Sooner or later, I'll get around to writing a proper review, but for now I'll just suggest that you run out and get Woven Hand's Consider the Birds. That is, of course, assuming you can find it; it took me the better part of a weekend to find a local store that had the CD in stock.
The quickest way to describe the music: Country inflected, glowering, powerful music with an omnipresent Christian message.
A little more explanation: this is the, mostly, solo project from 16 Horsepower's David Eugene Edwards--a fire and brimstone singer that captures a kind of music that you're unlikely to hear in any other release.
Extremely popular in parts of Europe--and everything that Britney Spears is not. Namely, talented, unique, and relevant.
As a note: for Denver fans, Woven hand will be playing Bender's Tavern on the 25th of this month. I plan to be there--once I figure out where Bender's Tavern is...
March 03, 2005
Chinese food in my neighborhood isn't particularly good. For some reason I decided to brave a local establishment, putting my stomach on the line in search of easy take-out.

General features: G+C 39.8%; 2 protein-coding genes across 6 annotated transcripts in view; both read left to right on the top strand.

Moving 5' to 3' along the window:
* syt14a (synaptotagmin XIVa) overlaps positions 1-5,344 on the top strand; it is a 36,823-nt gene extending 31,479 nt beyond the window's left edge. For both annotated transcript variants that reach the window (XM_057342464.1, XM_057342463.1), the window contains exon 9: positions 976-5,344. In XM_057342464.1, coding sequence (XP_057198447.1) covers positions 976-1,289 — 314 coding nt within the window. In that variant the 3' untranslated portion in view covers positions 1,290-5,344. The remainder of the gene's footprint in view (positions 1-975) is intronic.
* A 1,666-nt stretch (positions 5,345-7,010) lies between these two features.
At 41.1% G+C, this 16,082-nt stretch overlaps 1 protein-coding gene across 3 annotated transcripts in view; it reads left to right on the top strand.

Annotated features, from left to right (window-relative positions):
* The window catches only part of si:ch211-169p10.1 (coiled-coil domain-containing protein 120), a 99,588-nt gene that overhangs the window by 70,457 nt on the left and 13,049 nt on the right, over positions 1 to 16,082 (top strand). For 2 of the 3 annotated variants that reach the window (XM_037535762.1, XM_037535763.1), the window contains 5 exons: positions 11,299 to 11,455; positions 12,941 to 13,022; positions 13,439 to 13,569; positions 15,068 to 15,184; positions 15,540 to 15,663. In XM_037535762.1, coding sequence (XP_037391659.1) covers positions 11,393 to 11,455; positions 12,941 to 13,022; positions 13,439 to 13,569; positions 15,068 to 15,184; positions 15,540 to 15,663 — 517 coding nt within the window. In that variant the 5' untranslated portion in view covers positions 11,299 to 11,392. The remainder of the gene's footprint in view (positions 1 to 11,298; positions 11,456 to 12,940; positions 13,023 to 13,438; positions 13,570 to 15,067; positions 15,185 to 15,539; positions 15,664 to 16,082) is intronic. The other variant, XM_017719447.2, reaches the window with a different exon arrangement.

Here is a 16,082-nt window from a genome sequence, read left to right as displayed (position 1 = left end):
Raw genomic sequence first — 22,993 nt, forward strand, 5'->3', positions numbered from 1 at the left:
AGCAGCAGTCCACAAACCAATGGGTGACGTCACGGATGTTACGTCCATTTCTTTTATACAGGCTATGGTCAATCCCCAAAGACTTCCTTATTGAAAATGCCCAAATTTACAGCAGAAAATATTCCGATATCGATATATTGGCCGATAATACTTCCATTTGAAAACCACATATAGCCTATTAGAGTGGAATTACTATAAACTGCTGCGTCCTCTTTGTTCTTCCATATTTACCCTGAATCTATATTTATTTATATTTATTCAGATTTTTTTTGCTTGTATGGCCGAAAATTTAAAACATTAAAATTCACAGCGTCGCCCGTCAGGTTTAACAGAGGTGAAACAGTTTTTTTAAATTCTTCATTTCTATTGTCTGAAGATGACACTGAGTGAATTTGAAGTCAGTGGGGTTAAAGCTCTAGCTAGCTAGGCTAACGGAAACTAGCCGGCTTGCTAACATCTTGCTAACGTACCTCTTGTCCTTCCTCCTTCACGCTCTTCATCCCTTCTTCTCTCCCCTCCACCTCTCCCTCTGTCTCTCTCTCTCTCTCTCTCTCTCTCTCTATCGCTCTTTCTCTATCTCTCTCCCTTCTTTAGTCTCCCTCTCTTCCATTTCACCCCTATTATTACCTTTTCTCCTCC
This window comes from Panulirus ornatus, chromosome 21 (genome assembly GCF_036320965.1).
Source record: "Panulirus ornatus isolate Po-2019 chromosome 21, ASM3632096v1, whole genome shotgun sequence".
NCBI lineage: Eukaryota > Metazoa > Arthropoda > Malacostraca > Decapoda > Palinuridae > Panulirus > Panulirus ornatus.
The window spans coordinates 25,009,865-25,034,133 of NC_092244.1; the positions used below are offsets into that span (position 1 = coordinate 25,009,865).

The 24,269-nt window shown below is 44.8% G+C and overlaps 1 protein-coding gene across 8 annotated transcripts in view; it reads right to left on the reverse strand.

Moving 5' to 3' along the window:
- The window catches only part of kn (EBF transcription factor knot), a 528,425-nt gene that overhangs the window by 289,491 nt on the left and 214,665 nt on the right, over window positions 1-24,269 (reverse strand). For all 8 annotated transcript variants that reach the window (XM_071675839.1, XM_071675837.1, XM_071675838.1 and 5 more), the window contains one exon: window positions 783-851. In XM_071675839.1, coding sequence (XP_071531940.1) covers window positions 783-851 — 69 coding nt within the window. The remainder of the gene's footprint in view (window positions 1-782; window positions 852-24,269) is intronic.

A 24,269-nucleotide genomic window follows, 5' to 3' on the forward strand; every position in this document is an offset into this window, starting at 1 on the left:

Bad decision making on my part, no?
I feel, ahem, unwell...
Moderate Conservative Manifesto
Rae has posted a series of political stances that define a sort of moderate conservative manifesto. It hits everything from education to abortion, and foreign policy to prayer in school. Give her your thoughts.
Forwarded from a Friend
While I'm busy setting up authors and trying to figure out how the EE templating engine works, I figured you might like a bit of light entertainment.
Superman + TPS reports + Just a little bit of profanity = More hilarity than we deserve.
March 02, 2005
ResurrectionSong: Help Wanted
I have Expression Engine installed and I've begun setting it up in hopes of making the transition to the new software next week. The next two steps in getting the site ready will be creating accounts for the current authors of this site and then preparing a new template for EE. Following that, I will attempt to import all of the entries from MT--and, if that works, I'll kill off the archived files between AfricaBlog and ResurrectionSong.